I acknowledge that violence against women is often ignored, including violence against white women. And of course the fact that so many are denying the political basis of this shooting is very troubling and says a lot about politics in this country. But we can look into these things without throwing Black people under the bus.

    • December 7, 2014 at 12:25 am

      Good point.

    • December 7, 2014 at 12:46 am

      I hesitated about including that quote, but felt that it wouldn’t be an accurate representation of that article if I didn’t.

    • Karak
      December 7, 2014 at 2:47 pm

      There’s a big difference between a single victimization by racism and going into a crowd and picking the people you are going to murder. This is powerful because we exact comparative evidence, a control group.

      When it’s one victim and one incident, even if it’s a larger series or pattern, people brush it off. (Which is the pushback we’re seeing about rape and DV right now–an argument it’s not systematic because one data point doesn’t make a system, and oh by the way we refuse to look at any other data points.)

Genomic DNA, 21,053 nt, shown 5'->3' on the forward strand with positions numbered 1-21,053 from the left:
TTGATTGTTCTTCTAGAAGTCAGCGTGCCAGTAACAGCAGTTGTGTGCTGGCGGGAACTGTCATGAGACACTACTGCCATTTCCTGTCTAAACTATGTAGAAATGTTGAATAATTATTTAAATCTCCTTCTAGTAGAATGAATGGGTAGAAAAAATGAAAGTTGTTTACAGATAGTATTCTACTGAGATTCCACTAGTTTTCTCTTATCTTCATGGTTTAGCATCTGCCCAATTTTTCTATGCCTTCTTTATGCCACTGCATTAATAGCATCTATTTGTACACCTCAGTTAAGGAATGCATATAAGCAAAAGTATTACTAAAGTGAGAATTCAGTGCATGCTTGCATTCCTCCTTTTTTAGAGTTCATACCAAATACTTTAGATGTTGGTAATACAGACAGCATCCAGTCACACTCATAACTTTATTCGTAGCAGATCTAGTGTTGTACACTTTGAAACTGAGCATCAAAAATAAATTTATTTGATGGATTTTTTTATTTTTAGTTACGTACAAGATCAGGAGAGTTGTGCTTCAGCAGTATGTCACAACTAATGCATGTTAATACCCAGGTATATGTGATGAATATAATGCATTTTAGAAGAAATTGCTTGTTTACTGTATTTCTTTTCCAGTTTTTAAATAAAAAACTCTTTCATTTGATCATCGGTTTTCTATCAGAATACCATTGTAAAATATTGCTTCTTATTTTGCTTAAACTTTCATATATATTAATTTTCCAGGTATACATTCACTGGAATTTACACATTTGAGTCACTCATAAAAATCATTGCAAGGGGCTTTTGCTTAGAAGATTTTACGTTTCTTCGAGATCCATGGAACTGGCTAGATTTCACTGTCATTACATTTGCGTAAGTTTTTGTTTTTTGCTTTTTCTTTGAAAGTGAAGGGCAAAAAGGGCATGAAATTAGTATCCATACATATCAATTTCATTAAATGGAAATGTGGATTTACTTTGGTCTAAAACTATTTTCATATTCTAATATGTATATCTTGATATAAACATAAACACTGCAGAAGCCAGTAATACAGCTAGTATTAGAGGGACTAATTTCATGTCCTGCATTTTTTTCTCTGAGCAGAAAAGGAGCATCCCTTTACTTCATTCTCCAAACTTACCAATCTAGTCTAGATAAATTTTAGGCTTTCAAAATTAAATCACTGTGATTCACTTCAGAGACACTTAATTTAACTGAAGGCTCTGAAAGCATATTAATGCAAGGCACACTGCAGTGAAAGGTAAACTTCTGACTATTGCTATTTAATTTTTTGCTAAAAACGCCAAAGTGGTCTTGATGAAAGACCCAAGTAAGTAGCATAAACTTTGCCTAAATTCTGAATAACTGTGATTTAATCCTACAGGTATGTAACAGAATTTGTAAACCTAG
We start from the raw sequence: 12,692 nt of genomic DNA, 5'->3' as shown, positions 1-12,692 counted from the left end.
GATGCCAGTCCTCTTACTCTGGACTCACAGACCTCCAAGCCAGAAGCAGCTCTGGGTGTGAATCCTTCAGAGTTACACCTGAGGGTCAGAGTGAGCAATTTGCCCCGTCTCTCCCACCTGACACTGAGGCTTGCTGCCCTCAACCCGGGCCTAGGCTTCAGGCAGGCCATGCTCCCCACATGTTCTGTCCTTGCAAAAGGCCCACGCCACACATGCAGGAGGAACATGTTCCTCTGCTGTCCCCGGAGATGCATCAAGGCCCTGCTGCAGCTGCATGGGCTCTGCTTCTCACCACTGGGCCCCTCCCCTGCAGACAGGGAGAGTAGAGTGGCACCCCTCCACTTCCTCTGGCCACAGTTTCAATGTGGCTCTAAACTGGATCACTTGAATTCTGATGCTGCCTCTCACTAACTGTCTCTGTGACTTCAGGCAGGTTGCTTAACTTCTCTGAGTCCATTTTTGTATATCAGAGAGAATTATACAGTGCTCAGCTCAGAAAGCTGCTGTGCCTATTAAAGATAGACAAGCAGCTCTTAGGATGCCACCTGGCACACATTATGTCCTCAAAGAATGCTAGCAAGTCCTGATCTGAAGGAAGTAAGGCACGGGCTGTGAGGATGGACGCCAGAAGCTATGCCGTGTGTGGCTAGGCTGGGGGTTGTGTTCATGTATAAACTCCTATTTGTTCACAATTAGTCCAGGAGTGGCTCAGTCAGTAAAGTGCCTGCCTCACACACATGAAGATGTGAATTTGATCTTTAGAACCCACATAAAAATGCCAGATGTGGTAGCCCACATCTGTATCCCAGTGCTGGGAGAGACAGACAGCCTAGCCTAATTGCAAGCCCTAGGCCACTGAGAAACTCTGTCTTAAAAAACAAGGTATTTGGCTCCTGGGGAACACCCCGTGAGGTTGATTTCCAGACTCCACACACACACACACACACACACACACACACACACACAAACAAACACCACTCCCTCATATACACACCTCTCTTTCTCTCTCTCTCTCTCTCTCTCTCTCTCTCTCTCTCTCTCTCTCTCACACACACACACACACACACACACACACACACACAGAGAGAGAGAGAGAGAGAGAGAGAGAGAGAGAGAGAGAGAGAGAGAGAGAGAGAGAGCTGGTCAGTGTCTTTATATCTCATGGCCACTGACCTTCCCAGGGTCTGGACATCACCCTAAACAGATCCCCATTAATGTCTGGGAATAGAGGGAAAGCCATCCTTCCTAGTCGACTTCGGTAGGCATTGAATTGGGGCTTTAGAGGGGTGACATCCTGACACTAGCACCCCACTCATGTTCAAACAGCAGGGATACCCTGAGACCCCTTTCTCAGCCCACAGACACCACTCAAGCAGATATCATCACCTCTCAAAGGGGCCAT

We had a dead-to-rights multiple data set here. The situations are not comparable. If you know of a black/white massacre where the press refused to consider race, that would be a better point.

      • Aaliyah
        December 7, 2014 at 8:07 pm

        If you know of a black/white massacre where the press refused to consider race, that would be a better point.

        See: the ongoing genocide of Black people, considered by whites to be either nonexistent or reflective of the “incivility” of Black people, as if they are to blame for the violence against them. A social perception that extends far beyond the perspectives of the press.

        Also, I know plenty of whites who think things like “Only a handful of whites owned slaves” or “Only a minority of cops murder Black people.” And I have seen many whites say “it was only an isolated incident” in response to every single instance of a white cop murdering a Black person.

      • December 7, 2014 at 8:52 pm

        Also, just to be clear: I’m not attempting to compare the erasure of anti-Black violence and the erasure of patriarchal violence. As a non-Black WOC, I don’t get to contribute to that discourse in any way. I’m just saying that anti-Black violence is in no way automatically identified, understood, and accepted as a thing in society, and that therefore the comparison that the two white women in that quote were making was fucked up and dismissive.

        Nor am I saying, by the way, that misogynistic violence against white and non-Black women isn’t subject to erasure within dominant political discourses. All forms of oppressive violence are subject to discursive erasure, regardless of whether that erasure is more or less significant for specific groups of people in society (as well as their intersections, such as WOC).